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Department Collections

The Ancient World collections at the Fitzwilliam span the ancient civilisations and cultures of Greece and Rome, Cyprus, Egypt and North Sudan and the Ancient Near East. Amassed by gift, bequest and purchase over the last 200 years, these rare survivors from the past –  from pots to sculpture, textiles, statues, jewellery or inscriptions - offer vivid glimpses of the lost worlds where they were made, and of the people who offered them to their gods or laid them in family graves. At the same time the collections form a case study of collecting, of how, by whom and for what purposes collections such as this were formed, and how our understanding of them has evolved over the centuries.

The Ancient World collections are displayed in Galleries 19 – 24.



  • Being an Islander: Art and Identity of the large Mediterranean Islands

    Culminating in an ambitious exhibition to be held in 2023, this project will elucidate what defines island identity in the Mediterreanean and explore how insularity affects and shapes cultural identity, using the examples of Cyprus, Crete and Sardinia. 

  • Ancient Egyptian Coffins

    This project takes an integrated look at both the iconography and structure of Ancient Egyptian coffins, drawing together curatorial, conservation and scientific research, and experimental archaeology. This approach will result in a more complete history of each object.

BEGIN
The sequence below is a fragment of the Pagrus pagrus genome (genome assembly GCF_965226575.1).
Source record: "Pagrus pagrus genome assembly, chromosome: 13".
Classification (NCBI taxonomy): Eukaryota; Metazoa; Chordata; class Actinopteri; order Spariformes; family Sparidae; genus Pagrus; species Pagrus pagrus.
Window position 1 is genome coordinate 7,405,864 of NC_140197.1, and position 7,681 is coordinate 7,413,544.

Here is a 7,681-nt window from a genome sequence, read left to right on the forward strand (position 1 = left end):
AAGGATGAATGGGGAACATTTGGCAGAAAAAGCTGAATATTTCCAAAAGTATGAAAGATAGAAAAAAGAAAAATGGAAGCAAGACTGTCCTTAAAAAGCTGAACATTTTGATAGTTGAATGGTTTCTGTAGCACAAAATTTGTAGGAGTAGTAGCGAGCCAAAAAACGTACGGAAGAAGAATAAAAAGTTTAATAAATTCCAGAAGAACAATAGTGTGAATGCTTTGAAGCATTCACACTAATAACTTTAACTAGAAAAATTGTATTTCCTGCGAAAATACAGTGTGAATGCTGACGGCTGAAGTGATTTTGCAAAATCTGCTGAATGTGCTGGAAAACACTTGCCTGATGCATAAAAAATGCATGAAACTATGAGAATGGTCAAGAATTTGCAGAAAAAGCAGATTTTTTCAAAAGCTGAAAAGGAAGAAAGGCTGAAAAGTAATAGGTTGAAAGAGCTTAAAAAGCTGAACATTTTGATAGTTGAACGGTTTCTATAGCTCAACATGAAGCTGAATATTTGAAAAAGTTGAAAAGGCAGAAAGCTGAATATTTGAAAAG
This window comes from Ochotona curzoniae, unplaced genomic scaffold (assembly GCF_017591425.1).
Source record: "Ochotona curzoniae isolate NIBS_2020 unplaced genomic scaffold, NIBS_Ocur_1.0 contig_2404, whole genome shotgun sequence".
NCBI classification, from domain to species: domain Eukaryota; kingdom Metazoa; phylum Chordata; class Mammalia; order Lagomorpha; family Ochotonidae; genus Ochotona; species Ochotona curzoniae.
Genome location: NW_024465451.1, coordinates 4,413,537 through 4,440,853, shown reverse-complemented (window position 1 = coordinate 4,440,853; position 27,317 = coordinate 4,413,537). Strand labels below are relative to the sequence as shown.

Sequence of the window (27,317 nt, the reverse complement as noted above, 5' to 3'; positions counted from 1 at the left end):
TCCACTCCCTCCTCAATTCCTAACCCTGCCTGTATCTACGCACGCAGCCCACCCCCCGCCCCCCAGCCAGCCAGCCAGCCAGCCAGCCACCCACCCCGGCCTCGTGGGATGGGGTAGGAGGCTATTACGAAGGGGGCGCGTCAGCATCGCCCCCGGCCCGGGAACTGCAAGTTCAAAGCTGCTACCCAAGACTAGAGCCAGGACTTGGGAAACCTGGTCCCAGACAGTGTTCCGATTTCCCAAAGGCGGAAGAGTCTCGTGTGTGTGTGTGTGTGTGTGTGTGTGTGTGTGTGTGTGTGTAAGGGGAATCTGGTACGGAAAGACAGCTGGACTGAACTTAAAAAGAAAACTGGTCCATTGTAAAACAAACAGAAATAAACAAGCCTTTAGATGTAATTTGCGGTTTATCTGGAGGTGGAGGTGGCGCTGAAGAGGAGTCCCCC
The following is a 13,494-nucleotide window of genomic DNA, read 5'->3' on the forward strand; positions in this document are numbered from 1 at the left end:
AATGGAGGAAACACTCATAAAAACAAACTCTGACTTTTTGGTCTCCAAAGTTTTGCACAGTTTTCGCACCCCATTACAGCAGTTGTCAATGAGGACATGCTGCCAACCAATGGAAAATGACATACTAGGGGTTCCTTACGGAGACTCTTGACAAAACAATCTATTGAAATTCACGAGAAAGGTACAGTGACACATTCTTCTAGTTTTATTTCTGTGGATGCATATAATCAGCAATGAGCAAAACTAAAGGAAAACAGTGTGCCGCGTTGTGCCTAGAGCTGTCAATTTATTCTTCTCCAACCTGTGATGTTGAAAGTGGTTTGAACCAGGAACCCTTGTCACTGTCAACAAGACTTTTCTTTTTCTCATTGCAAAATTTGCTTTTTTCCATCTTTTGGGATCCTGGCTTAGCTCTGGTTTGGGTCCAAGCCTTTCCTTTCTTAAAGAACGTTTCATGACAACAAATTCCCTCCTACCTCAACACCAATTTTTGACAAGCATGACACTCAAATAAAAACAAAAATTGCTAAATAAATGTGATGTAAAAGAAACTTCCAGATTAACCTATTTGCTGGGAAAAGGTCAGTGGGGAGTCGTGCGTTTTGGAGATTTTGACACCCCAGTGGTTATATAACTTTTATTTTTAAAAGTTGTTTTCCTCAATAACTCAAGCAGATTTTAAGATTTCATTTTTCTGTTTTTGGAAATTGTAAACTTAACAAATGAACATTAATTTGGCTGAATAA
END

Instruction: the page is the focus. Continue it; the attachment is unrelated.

• Cambridge Theban Tombs Project

    This project, underway since 1994, documents tomb contexts and burial practice at Thebes (ancient Luxor). Recent work has focussed on ritual and burial practice within the landscape of ancient Thebes; robbery and recycling of stolen funerary goods; publication of fieldwork.

Online Exhibitions

  • The Lewis Collection: From Corpus Christi to the Fitzwilliam Museum

    The Lewis Collection is currently housed in the Fitzwilliam Museum, on long term loan from Corpus Christi College.

    Here, we celebrate the man behind one of largest antiquarian collections to have remained in private ownership.

  • Origins of the Afro Comb

    In the 20th century 'afro' combs have taken on a wider political and cultural message, perhaps most notably in the form of the 'black fist' comb that references the Black power salute.

    This website aims to trace the history and the meaning of the African hair comb over nearly 6000 years in Africa, through to its re-emergence amongst the Diaspora in the Americas, Britain and the Caribbean.


Object in Focus